Coastal Access Toolkit

Using Tax Policy for Access

The tool of taxation can be used to encourage public access in two major ways. Taxes on the sale of land can be used to raise money to buy additional access rights. Small fees for parking at public beaches or boat ramps can also raise revenue, though often these funds are dedicated to upkeep of the public area. A second option is to use tax incentives to encourage socially or economically important uses, or to discourage uses that will inhibit coastal access.

How can taxes be used to generate funding for access?

Taxes can be used as a means of raising funds that the public can invest in the acquisition of public access through voluntary purchases or through eminent domain. A land gains tax or tax increment financing are examples of such taxation strategies. Under these approaches, a local government can use taxes generated within a development district to fund infrastructure improvements. For example, revenues generated from tax increment financing could be used to enhance or create public access infrastructure within that development district.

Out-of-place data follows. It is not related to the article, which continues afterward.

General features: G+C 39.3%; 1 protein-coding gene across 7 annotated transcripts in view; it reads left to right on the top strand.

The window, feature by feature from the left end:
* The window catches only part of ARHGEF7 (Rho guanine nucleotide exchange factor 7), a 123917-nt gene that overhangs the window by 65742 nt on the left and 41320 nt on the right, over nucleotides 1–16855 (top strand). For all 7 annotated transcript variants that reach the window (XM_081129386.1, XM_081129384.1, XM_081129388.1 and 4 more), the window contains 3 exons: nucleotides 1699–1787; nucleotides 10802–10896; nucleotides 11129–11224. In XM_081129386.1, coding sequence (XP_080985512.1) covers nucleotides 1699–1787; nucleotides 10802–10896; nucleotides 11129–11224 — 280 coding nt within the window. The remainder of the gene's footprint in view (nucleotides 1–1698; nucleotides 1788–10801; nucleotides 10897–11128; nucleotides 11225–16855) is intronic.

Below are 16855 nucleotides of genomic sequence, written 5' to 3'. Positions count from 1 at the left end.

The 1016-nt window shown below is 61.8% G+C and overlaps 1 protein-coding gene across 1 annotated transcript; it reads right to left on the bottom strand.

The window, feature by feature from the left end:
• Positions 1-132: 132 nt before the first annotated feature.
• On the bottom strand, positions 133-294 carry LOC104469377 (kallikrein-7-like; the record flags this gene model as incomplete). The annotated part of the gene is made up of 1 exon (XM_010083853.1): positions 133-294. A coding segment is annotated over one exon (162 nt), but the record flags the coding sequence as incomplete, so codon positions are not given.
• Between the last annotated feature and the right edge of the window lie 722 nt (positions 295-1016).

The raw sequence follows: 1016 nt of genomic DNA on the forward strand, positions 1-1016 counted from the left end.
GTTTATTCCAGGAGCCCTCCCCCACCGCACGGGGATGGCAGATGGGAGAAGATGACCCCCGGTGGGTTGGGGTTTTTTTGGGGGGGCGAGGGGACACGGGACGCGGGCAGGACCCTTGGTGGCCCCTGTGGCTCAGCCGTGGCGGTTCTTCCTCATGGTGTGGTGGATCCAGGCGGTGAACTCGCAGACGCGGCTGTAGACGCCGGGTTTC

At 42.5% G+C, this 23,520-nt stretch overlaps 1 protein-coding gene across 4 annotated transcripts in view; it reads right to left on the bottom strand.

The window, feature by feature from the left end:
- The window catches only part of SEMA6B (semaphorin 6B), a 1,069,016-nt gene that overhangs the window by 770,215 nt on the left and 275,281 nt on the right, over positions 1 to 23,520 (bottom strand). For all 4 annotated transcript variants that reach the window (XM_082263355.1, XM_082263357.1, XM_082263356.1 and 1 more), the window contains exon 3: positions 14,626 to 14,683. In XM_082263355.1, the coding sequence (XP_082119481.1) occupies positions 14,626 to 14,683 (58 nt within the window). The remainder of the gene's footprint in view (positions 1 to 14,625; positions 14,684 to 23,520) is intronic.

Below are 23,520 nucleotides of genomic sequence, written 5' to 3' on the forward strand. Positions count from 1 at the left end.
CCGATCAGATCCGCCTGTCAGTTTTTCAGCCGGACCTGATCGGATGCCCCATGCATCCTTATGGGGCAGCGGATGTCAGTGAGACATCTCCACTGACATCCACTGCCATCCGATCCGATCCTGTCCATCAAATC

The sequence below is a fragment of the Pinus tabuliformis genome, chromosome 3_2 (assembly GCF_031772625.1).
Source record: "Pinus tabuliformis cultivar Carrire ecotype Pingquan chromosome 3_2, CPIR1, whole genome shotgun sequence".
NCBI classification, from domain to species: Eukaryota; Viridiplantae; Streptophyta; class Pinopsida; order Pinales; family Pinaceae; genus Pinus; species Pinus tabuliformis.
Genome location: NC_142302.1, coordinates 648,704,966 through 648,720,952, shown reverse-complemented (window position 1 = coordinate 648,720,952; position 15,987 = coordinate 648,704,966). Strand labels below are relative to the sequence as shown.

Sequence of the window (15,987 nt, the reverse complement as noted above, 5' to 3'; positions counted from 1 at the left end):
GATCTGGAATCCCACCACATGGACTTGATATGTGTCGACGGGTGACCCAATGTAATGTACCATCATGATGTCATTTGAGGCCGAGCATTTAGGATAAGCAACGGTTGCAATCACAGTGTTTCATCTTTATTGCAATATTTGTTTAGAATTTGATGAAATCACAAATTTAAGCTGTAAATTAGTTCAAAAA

How can tax incentives be used for access?

Reductions in a landowner’s taxes can be used as an incentive for allowing public access or to discourage uses that inhibit such access. Tax incentives may include income tax deductions, lowered property taxes, lowered estate taxes, avoidance of capital gains taxes, and gained investment interest. For example, a landowner may receive a tax benefit for granting a conservation easement on their property. This can be a powerful incentive for a landowner. Working with the easement holder, the parties can design a conservation easement that provides tax benefits to the landowner while at the same time provides coastal access to a group of users. 

More Information

Acquiring and Transferring Access

Land Trusts

Plan and Zone for Access

Using Tax Policy for Access

Case Study:
Acquiring Access

Case Study: